Anky van Grunsven Writes History By Winning Aachen Grand Prix Championship

Wed, 07/21/2004 - 00:00
2004 CDIO Aachen

For the first time in the 106-year old history of the CHIO Aachen did a Dutch dressage rider win the Aachen Grand Prix Championships. At the 2004 CDIO Aachen, Dutch rider Anky van Grunsven

placed second in the Grand Prix and won the Special and Freestyle, claiming the overall championship title as well. Aboard the Hanoverian gelding Salinero (by Salieri x Lungau), Van Grunsven received the monster score of 83.65% and kept her biggest competitor, Ulla Salzgeber, behind her.

"I've never won in Aachen, so this is a new victory for me," Van Grunsven said exuberating with joy. Van Grunsven owed her Aachen victory formost to her ability to ride absolutely errorless tests. Salinero was not overheated, he looked more relaxed and confident in his work.


Riding her "Esprit des Chansons" freestyle, Van Grunsven excelled in riding smooth piaffe passage transitions and lovely pirouettes.

Van Grunsven rode a 100% clean score and thanks to Stephen Clarke's 3% and 5,5% point advantage in comparison to his Ulla Salzgeber's score, Van Grunsven took the lead in the CDIO Grand Prix kur and won the overall 2004 Aachen Grand Prix dressage championship.

With her Aachen victory added to her list of achievements, Anky is at the moment the gold medal favorite at the 2004 Olympic Games in Athens next month. But this adds no pressure on Van Grunsven's shoulders. "I already won the gold once and I don't expect Salinero to win it. I just want to enjoy the show and ride for a medal; which color doesn't matter," Van Grunsven said.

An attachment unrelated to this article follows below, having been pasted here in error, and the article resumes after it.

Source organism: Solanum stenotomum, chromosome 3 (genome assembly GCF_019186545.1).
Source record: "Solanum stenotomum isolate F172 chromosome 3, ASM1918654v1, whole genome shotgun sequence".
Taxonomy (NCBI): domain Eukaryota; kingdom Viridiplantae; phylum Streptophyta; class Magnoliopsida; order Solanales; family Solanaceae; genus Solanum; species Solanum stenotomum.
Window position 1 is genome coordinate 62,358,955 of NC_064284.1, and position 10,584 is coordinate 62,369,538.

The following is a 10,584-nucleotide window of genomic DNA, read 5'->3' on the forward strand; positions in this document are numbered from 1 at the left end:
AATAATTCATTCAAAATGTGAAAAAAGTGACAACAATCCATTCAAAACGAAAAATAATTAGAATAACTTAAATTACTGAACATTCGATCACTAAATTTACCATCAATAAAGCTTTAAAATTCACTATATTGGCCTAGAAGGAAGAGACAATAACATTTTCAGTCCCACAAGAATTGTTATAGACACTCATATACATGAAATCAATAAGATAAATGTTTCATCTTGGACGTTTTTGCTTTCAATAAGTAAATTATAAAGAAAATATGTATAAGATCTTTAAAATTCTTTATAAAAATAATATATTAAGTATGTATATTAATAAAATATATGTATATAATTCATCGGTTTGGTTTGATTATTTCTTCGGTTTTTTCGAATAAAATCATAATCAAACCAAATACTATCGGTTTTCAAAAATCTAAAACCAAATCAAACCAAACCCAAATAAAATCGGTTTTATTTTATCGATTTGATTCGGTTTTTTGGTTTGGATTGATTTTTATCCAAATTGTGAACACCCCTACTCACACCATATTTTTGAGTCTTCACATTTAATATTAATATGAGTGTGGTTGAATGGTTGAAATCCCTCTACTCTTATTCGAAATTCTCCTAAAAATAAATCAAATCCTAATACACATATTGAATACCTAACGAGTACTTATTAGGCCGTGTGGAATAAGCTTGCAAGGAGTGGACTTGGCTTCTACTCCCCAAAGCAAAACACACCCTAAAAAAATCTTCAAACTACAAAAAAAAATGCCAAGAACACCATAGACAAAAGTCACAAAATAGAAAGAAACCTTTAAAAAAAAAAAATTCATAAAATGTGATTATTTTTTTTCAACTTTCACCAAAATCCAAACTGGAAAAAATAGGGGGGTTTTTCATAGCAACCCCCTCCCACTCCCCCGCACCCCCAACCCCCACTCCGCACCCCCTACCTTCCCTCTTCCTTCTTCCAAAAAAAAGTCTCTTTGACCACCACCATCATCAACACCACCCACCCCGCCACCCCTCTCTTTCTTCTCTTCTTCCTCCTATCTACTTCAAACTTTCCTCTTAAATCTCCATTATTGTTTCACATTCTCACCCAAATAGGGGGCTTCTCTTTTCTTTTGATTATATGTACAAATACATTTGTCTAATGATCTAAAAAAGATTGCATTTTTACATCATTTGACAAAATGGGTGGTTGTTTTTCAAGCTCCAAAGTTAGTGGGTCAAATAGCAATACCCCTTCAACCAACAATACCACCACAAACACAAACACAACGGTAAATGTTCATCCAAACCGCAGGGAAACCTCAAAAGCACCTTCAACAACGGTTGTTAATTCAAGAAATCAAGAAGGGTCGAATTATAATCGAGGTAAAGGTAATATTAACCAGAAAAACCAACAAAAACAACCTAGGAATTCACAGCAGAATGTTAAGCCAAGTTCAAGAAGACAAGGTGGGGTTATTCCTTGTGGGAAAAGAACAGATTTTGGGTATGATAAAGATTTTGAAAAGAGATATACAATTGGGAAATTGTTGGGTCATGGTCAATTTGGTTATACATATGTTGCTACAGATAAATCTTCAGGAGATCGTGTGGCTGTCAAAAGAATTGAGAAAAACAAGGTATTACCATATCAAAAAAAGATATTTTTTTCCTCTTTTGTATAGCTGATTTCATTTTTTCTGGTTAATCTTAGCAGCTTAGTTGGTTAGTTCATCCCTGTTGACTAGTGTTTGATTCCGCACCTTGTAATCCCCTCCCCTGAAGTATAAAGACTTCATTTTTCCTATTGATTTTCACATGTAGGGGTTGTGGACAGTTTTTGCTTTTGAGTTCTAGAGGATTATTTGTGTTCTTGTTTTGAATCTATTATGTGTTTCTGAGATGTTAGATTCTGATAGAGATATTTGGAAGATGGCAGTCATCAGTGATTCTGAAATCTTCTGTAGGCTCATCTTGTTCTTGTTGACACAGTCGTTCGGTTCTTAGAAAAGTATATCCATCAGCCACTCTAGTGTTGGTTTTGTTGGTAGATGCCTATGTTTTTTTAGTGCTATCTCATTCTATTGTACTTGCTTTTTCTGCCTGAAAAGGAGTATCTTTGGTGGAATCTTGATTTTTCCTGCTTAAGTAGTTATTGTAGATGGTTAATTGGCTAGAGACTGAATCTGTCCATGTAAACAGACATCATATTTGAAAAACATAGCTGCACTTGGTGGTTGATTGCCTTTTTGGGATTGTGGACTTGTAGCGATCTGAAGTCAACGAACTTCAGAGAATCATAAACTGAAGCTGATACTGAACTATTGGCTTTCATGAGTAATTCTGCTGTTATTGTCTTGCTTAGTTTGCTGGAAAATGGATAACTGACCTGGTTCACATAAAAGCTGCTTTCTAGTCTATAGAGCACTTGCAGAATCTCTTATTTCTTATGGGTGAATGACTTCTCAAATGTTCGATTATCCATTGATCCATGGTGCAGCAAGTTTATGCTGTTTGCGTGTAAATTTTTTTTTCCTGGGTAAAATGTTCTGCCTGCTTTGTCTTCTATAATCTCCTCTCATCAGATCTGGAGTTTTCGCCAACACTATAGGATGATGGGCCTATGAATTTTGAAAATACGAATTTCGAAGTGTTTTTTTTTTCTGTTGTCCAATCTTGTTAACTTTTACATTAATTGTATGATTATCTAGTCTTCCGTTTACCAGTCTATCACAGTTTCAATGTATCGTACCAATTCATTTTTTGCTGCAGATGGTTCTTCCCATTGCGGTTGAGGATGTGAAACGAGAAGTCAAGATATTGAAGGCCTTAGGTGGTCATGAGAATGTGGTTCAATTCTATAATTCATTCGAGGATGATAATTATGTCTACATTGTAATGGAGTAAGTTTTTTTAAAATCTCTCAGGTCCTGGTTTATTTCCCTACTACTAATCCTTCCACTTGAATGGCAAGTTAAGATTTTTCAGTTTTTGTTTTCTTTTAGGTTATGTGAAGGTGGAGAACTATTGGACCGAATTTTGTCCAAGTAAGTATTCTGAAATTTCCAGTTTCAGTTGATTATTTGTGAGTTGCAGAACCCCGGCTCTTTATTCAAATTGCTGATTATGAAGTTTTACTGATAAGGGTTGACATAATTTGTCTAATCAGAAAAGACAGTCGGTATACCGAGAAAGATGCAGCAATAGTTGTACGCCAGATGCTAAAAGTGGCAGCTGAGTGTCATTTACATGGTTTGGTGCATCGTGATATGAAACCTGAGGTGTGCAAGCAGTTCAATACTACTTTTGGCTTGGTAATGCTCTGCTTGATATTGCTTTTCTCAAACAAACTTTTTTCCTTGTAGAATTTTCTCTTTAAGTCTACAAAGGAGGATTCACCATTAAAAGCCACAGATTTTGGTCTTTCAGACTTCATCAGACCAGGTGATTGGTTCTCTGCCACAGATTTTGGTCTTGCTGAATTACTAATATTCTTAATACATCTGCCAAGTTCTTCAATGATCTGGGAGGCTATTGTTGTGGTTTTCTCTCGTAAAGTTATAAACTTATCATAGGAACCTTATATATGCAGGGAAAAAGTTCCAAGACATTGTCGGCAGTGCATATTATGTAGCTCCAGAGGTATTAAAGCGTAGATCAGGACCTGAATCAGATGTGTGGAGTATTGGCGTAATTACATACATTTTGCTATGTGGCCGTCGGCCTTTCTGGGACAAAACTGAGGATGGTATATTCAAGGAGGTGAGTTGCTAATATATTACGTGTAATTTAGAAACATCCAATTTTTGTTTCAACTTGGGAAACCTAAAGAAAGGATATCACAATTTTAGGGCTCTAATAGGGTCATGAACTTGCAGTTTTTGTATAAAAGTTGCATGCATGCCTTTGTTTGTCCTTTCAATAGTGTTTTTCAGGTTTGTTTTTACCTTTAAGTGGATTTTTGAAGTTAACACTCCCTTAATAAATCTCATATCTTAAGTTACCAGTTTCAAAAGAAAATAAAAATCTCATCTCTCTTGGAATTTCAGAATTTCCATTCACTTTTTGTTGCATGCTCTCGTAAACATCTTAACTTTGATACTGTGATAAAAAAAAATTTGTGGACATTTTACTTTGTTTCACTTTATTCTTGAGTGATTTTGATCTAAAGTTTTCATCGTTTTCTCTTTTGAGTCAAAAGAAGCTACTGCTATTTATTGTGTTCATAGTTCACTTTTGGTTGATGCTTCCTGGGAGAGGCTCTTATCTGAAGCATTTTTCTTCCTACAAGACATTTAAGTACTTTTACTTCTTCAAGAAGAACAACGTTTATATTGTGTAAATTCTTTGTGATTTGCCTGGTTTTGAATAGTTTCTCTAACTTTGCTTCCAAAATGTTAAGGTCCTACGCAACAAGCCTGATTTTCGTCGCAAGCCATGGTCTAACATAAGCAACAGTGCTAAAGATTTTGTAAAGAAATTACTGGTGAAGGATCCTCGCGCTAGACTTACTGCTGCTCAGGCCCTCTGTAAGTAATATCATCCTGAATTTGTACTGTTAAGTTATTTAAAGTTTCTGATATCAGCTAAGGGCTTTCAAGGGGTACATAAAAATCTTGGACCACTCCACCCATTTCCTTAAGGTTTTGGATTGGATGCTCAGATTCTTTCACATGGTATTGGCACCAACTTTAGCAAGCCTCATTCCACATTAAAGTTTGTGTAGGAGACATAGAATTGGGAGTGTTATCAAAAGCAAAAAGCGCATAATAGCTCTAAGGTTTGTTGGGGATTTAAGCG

The Pressure is On, Ulla Salzgeber

It took an awful long time for the judges to decide on Ulla Salzgeber's Kur to Music score after she finished her ride. When the mark of 82.775% appeared minutes later on the score board, everyone was astonished. Salzgeber lost from Anky van Grunsven on Salinero, an unprecedented defeat. Till then Salzgeber was considered the Olympic gold medal favorite but that hope vaporized instantly when Salzgeber ranked second in the Aachen Grand Prix Championship.

It was one lousy spook and one tiny mistake that made her "lose" the victory in the freestyle. Rusty looked sharp, uphill, and very engaged in his Carmina Burana kur. Though many people are upset about Salzgeber's stubbornness not to change her music, her freestyle is still the only one that can give me goose bumps.

What went wrong? Rusty made one step backwards after the first halt and salute at X (Salinero didn't stand still at all during his final halt and salute at X). His piaffe sometimes dangerously lingers on losing impulsion, but on the other hand, his tempi changes and pirouettes are just from another planet. What perfection! The verdict, however, was very hard. One mistake, one lost win.

"A mistake is a mistake," Salzgeber said soberly after her ride. "Rusty spooked at a microphone. That can happen." One could not not notice Salzgeber's extreme disappointment with her loss and during a television interview she seemed extremely annoyed not to have been given the time to reflect upon the matter first.

Knowing well that Ulla was facing Anky, "The Queen of the Kur," on Sunday in the kur, Salzgeber did nothing special to prepare herself for her ride. "I drank coffee this morning, helped Heike a bit and got on my horse," Ulla remarked.

The battle at the Olympic Games is going to be extremely cutting edge. "Rusty is fit and ready. We're moving on," Salzgeber stated.

Martin Schaudt Returns to the Olympics after 10 year Intermezzo